More significant is the decision of Secretary of Transportation Elaine Chao to provide $647 million of the $1.75 billion needed to electrify commuter trains in San Francisco, a project opposed by every Republican member of Congress from California. The Caltrains commuter trains carry just 4 percent of San Francisco Bay Area transit riders, and the environmental assessment for the project predicts (on page 3-159) that, by slightly speeding trains, electrification will increase ridership by less than 10 percent. The project will be completed in 2021, just about the time that shared, self-driving cars start to take away far more riders than electrification could ever hope to add.
Caltrains electrification is just one of nearly two dozen transit projects funded in the recent 2017 appropriations bill that have no full-funding grant agreements, and Trump’s budget blueprint proposed to sign no more such agreements. The other projects are just as ridiculous as Caltrains, but unlike Caltrains many actually have the support of local Republicans. Now that Chao has caved on Caltrains, how is she going to be able to resist funding the other projects? Continue reading →
Is there an upsurge in crime on and around transit, and if so, why? A few days ago, a Portland woman was stabbed at a light-rail stop, supposedly by a complete stranger. The very next day, a remarkably similar report came out of Tempe, Arizona, except in this case police said the victim and alleged perpetrator were acquaintances.
A month ago, a gang of at least 40 teenagers boarded a BART train and, while some held the doors to prevent the train from leaving the station, robbed seven passengers and beat up two or more who refused to cooperate. Continue reading →
“Ford is going to be mass-producing vehicles with full autonomy” by 2021, Ford CEO Mark Fields vowed last August. “That means there’s going to be no steering wheel, there’s not going to be a gas pedal, there’s not going to be a brake pedal, and of course, a driver is not going to be required.” These vehicles will not be for sale, at least immediately, but will be used “in a ride hailing or ride sharing service.”
And that means the end of mass transit, especially if–as RethinkXprojects–shared driverless car services will cost far less than owning a car (meaning far less than 40 cents a mile, which is what Americans currently spend buying, operating, maintaining, and insuring cars). It also means an end to most congestion, even for people in human-driven cars, as new research finds that congestion will begin to decline when as few as 5 percent of cars on the road are autonomous. Continue reading →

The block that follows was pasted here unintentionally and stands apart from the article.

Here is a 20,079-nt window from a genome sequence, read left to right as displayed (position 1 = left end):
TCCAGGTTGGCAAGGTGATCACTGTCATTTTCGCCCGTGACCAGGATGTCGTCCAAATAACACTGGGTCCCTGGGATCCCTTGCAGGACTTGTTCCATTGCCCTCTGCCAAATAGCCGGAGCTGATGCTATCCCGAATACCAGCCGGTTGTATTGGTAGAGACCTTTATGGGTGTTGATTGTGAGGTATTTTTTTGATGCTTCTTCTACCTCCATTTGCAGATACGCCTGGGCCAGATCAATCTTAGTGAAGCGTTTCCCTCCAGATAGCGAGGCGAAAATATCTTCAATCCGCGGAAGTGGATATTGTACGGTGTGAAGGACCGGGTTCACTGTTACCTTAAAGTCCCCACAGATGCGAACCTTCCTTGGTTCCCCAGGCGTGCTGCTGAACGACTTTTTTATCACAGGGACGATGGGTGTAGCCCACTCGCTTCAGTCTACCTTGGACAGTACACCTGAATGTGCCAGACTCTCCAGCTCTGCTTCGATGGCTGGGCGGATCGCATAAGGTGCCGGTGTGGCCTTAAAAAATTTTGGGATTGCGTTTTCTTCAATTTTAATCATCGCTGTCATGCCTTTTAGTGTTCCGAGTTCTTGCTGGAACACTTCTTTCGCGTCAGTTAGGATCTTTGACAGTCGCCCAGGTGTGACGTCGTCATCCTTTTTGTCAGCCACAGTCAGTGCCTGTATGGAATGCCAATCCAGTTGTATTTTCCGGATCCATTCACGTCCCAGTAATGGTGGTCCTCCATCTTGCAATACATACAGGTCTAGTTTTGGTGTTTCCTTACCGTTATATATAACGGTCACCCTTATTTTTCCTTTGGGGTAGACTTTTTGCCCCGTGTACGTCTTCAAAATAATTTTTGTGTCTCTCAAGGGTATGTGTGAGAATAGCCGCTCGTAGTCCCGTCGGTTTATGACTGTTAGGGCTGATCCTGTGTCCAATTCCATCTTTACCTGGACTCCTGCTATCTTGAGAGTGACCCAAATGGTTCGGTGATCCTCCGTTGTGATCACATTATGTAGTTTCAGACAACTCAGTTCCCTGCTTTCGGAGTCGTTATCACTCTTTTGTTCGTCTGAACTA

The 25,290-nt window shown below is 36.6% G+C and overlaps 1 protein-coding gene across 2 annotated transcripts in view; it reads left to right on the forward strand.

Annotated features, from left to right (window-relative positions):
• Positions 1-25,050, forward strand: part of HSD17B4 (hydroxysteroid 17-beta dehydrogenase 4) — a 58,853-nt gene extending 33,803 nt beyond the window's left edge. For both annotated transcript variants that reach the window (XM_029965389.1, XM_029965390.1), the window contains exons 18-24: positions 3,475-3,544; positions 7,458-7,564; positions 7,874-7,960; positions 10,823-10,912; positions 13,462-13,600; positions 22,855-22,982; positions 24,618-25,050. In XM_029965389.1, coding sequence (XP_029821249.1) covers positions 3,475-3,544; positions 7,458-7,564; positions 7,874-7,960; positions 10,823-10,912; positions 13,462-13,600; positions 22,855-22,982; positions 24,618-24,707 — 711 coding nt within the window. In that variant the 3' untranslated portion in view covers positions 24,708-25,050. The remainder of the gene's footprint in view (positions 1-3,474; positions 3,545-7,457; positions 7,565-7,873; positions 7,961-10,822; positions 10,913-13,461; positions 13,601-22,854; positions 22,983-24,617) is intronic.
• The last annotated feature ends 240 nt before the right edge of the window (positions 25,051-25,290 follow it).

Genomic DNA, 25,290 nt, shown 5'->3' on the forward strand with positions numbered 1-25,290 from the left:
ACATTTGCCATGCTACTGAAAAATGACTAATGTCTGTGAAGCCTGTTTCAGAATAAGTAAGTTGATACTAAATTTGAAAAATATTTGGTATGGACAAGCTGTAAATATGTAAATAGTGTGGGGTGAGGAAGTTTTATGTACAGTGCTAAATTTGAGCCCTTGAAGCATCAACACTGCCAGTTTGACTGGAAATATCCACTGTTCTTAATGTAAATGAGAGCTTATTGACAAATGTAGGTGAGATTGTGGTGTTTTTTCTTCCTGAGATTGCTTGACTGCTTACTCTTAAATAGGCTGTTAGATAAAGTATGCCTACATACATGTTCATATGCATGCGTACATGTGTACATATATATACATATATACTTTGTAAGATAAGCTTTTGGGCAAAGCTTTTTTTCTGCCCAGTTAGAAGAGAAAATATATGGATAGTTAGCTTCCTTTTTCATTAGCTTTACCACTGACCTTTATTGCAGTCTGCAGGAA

Many urban areas spend 25 to 50 percent of their transportation funds on transit systems that carry only 1 or 2 percent of passenger travel. Transit advocates eagerly plan rail lines, dedicated bus lanes, and other forms of intensive transit services in the hope of getting another 1 or 2 percent of people out of their cars. As bad as this is, they inevitably forget about the other component of transportation: freight.
Transit carries a respectable number of people in the New York urban area, a visible number in a few others, but an almost irrelevant number in most. Transit’s share is less than 1 percent in virtually all U.S. urban areas not on this list.
If people are the heart of any city, freight is the life blood. Without freight movements, people starve, hospitals run out of medical supplies, construction companies can’t get materials to job sites, traders can’t get their goods to market, and manufacturers can’t get the raw materials they need. Continue reading →
Fiscal year 2017 is more than half over and Congress has finally passed a spending bill for the year. This has led to endless debates over whether Trump won, the Democrats won, or anybody won. However, Trump proposed a “budget blueprint” for fiscal year 2018 that said little about 2017, while this spending bill is for 2017, so it would be premature to say that Trump won or lost.
Among other things, the budget blueprint called for halting funding to transit capital projects (“New Starts”) other than projects that have already received full-funding grant agreements (or, in the case of small starts, small starts grant agreements). In other words, any project on this list that is not marked “FFGA” or “SSGA” in the fourth column would not be funded under Trump’s budget. Continue reading →
The triumph of American industry has come from increasing productivity, particularly worker productivity. Since local governments took over private transit companies, however, worker productivity in the transit industry has collapsed.